08 January 2009

My Problem with Semi-Pro Camera Users

Yesterday, I met up with a good college buddy. He happened to be in the vicinity and had requested for some company. Having not seen him in what seemed like ages, I met up him and had some drinks in the Powerbooks coffee section of Greenbelt. He was in Glorietta covering a Honda event for one of his part-time jobs. Being an avid car lover and photography enthusiast, he has combined the two hobbies into a profitable sideline. In the course of the conversation, he had mentioned how competitive the photography profession is especially with the current surge of demand for professional cameras.

Admittedly, back in college, while I was taking up my Communication Arts course, I used to go crazy over photography, putting it up on the pedestal as one of the professions I hope to pursue. Beknownst to me, the world was gradually seeing the photography in the same light and those who can afford it have invested at the very least, a semi-professional cameras, which they proudly and quite boastfully bring to major events.

I had no problems with this until one of my uncles brought his semi-professional camera to my great grandmother's funeral last year. For some reason, I felt offended at how he kept taking pictures as the people wept around the casket and walked behind the black funeral car with the dirge playing old Chinese favorites. He felt so impersonal that I realized how detached he appeared to be - like he wasn't present to mourn the loss of his grandmother, but seems to be either showing off his expensive camera and making keepsakes of his outstanding angles. I doubt a funeral is something you'd like to plaster all over your family album.

With the digitalization of photography, people can take pictures for granted - no longer worried about wasting good film or a blurred shot. Pictures can quickly be seen, assessed, erased, and plugged into a computer for editing. It's because of this hassle-free technology that people are drawn to it - to an irritating point that you hear everyone boasting about angles and blurs and apertures - that it makes you wonder if they have any idea what they are really talking about.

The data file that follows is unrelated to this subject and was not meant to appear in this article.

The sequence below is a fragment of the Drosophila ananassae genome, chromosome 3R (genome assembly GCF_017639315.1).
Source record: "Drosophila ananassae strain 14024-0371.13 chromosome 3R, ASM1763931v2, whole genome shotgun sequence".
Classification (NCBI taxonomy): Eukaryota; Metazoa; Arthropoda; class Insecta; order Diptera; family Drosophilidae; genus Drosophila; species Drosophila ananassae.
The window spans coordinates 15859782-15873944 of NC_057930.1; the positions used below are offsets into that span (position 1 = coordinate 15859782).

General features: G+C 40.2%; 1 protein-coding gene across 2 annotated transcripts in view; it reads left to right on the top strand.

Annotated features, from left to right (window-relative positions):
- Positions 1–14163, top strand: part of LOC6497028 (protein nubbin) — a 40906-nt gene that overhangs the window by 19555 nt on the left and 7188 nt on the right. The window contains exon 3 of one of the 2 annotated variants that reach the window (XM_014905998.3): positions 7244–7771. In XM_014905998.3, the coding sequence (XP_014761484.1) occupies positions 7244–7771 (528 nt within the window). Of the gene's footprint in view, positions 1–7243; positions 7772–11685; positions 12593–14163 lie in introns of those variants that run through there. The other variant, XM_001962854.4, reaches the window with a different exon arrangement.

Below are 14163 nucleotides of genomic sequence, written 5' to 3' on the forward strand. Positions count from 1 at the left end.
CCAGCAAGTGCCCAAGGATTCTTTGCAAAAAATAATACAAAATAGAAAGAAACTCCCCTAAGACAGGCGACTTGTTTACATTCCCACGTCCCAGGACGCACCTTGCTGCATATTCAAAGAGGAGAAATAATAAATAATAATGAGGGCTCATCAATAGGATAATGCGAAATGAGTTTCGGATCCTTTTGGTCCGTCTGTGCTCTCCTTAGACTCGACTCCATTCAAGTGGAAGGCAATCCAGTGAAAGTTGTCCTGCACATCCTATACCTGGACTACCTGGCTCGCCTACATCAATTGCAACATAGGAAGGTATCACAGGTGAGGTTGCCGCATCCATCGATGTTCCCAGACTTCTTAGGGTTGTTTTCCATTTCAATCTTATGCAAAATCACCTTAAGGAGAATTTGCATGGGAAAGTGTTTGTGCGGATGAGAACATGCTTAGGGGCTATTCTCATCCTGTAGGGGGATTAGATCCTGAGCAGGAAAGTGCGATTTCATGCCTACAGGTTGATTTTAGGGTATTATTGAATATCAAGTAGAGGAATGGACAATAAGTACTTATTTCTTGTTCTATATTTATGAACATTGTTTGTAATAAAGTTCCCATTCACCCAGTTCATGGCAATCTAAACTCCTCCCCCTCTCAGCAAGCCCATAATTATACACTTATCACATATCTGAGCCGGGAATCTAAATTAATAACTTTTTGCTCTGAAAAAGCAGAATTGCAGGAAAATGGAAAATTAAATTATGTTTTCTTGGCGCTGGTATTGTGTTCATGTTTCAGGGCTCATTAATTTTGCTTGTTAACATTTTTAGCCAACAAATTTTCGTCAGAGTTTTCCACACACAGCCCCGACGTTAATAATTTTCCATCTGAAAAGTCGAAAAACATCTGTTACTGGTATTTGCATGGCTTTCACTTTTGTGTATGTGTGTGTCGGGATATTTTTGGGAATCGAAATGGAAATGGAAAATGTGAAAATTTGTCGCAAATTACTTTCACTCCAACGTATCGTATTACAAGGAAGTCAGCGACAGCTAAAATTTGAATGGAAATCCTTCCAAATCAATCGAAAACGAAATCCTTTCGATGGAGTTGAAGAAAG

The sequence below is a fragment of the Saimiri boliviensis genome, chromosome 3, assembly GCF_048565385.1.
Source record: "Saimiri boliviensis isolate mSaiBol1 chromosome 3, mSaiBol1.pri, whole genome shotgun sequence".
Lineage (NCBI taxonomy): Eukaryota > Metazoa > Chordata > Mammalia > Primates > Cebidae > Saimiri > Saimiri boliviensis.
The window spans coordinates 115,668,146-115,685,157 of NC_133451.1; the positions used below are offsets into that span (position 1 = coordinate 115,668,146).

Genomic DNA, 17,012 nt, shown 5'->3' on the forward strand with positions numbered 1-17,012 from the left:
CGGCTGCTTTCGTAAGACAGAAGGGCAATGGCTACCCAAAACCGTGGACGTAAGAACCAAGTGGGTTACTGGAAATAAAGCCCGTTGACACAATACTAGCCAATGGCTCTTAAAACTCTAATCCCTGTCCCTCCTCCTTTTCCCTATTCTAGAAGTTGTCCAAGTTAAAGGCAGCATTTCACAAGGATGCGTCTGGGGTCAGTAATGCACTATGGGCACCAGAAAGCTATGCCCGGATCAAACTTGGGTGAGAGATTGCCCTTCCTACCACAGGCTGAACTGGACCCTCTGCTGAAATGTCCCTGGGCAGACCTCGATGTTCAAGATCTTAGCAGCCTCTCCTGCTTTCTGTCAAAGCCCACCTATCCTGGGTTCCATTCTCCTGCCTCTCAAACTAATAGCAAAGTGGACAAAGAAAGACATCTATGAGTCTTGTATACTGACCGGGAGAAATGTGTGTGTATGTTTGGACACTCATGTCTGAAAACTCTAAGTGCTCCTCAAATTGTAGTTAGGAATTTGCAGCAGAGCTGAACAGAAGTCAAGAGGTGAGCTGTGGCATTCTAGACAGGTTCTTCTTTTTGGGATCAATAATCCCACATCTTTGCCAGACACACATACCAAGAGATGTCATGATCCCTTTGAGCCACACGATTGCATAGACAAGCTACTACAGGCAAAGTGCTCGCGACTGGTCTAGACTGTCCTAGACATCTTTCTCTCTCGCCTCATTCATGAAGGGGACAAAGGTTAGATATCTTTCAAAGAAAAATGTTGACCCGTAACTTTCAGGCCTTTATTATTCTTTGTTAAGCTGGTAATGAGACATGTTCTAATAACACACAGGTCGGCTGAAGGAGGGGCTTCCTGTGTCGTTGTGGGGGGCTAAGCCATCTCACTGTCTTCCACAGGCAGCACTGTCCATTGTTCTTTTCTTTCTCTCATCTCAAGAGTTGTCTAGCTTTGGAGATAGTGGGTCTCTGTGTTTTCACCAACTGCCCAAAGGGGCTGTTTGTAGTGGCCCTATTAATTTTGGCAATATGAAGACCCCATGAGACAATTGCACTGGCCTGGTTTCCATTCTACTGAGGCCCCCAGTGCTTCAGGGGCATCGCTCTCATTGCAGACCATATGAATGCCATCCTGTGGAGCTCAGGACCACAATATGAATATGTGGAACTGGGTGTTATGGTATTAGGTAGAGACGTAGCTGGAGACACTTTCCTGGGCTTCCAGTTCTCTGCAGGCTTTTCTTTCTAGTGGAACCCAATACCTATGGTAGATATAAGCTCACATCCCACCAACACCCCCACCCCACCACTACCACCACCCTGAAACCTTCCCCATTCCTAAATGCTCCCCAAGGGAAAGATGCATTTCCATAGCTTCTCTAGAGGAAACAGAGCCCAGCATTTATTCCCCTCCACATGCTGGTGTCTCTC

I am not sure if this is a form of sourgraping, but I know I don't like trends very much - they just ruin the fun when you know everyone's doing it. But... honestly, seeing flighty kids my age and sometimes even older use these semi-professional cameras to show off or just to camwhore is really irritating.

Now, having sufficient money to buy myself one - I am sitting in the middle feeling extremely hesitant it would be a worthwhile investment.


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Faizal said...

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... said...

good thing the semi-pro cameras are heavy for these camwhores to abuse hehe. also, it irritates me when people get the most expensive camera they can buy, then later complain why they can't get jaw-dropping photos from it.

Your good college buddy said...

With all things that makes this world tick, there are boundaries set to ensure that we won't trample on people's beliefs, feelings and privacy. The problem with the growing number of amateur photographers is that they only grow in skill but not in character.